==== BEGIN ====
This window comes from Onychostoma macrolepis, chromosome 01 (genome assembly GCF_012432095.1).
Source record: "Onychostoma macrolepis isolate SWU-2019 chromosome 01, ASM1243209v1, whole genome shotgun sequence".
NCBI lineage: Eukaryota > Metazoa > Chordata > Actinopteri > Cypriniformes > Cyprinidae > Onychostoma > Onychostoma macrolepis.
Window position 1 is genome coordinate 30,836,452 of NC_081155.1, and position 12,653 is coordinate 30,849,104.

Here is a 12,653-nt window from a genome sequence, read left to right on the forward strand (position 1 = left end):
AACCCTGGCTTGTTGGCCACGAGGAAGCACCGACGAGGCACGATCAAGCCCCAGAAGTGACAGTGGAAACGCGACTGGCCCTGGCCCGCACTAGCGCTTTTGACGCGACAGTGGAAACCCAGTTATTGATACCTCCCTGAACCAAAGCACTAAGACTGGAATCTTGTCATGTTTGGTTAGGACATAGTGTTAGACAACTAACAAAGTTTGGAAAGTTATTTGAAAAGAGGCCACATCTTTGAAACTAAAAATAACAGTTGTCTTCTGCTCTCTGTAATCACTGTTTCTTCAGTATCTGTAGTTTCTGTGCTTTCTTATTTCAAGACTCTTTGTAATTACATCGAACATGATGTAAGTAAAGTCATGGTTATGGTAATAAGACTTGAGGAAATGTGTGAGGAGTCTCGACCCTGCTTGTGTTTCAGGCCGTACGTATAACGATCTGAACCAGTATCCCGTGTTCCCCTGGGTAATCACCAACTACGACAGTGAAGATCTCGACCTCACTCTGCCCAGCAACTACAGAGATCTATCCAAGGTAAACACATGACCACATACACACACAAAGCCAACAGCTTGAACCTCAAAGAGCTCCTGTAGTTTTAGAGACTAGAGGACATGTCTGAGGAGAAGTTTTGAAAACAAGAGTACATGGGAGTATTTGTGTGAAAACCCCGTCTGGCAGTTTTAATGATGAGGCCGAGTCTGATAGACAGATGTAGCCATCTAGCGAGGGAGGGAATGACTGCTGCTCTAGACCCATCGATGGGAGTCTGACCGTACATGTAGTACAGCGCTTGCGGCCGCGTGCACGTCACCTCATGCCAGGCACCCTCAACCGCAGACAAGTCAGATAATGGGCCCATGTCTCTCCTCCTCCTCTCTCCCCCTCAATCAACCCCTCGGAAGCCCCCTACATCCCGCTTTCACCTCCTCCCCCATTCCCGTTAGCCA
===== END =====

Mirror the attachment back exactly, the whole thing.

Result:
This window comes from Onychostoma macrolepis, chromosome 01 (genome assembly GCF_012432095.1).
Source record: "Onychostoma macrolepis isolate SWU-2019 chromosome 01, ASM1243209v1, whole genome shotgun sequence".
NCBI lineage: Eukaryota > Metazoa > Chordata > Actinopteri > Cypriniformes > Cyprinidae > Onychostoma > Onychostoma macrolepis.
Window position 1 is genome coordinate 30,836,452 of NC_081155.1, and position 12,653 is coordinate 30,849,104.

Here is a 12,653-nt window from a genome sequence, read left to right on the forward strand (position 1 = left end):
AACCCTGGCTTGTTGGCCACGAGGAAGCACCGACGAGGCACGATCAAGCCCCAGAAGTGACAGTGGAAACGCGACTGGCCCTGGCCCGCACTAGCGCTTTTGACGCGACAGTGGAAACCCAGTTATTGATACCTCCCTGAACCAAAGCACTAAGACTGGAATCTTGTCATGTTTGGTTAGGACATAGTGTTAGACAACTAACAAAGTTTGGAAAGTTATTTGAAAAGAGGCCACATCTTTGAAACTAAAAATAACAGTTGTCTTCTGCTCTCTGTAATCACTGTTTCTTCAGTATCTGTAGTTTCTGTGCTTTCTTATTTCAAGACTCTTTGTAATTACATCGAACATGATGTAAGTAAAGTCATGGTTATGGTAATAAGACTTGAGGAAATGTGTGAGGAGTCTCGACCCTGCTTGTGTTTCAGGCCGTACGTATAACGATCTGAACCAGTATCCCGTGTTCCCCTGGGTAATCACCAACTACGACAGTGAAGATCTCGACCTCACTCTGCCCAGCAACTACAGAGATCTATCCAAGGTAAACACATGACCACATACACACACAAAGCCAACAGCTTGAACCTCAAAGAGCTCCTGTAGTTTTAGAGACTAGAGGACATGTCTGAGGAGAAGTTTTGAAAACAAGAGTACATGGGAGTATTTGTGTGAAAACCCCGTCTGGCAGTTTTAATGATGAGGCCGAGTCTGATAGACAGATGTAGCCATCTAGCGAGGGAGGGAATGACTGCTGCTCTAGACCCATCGATGGGAGTCTGACCGTACATGTAGTACAGCGCTTGCGGCCGCGTGCACGTCACCTCATGCCAGGCACCCTCAACCGCAGACAAGTCAGATAATGGGCCCATGTCTCTCCTCCTCCTCTCTCCCCCTCAATCAACCCCTCGGAAGCCCCCTACATCCCGCTTTCACCTCCTCCCCCATTCCCGTTAGCCA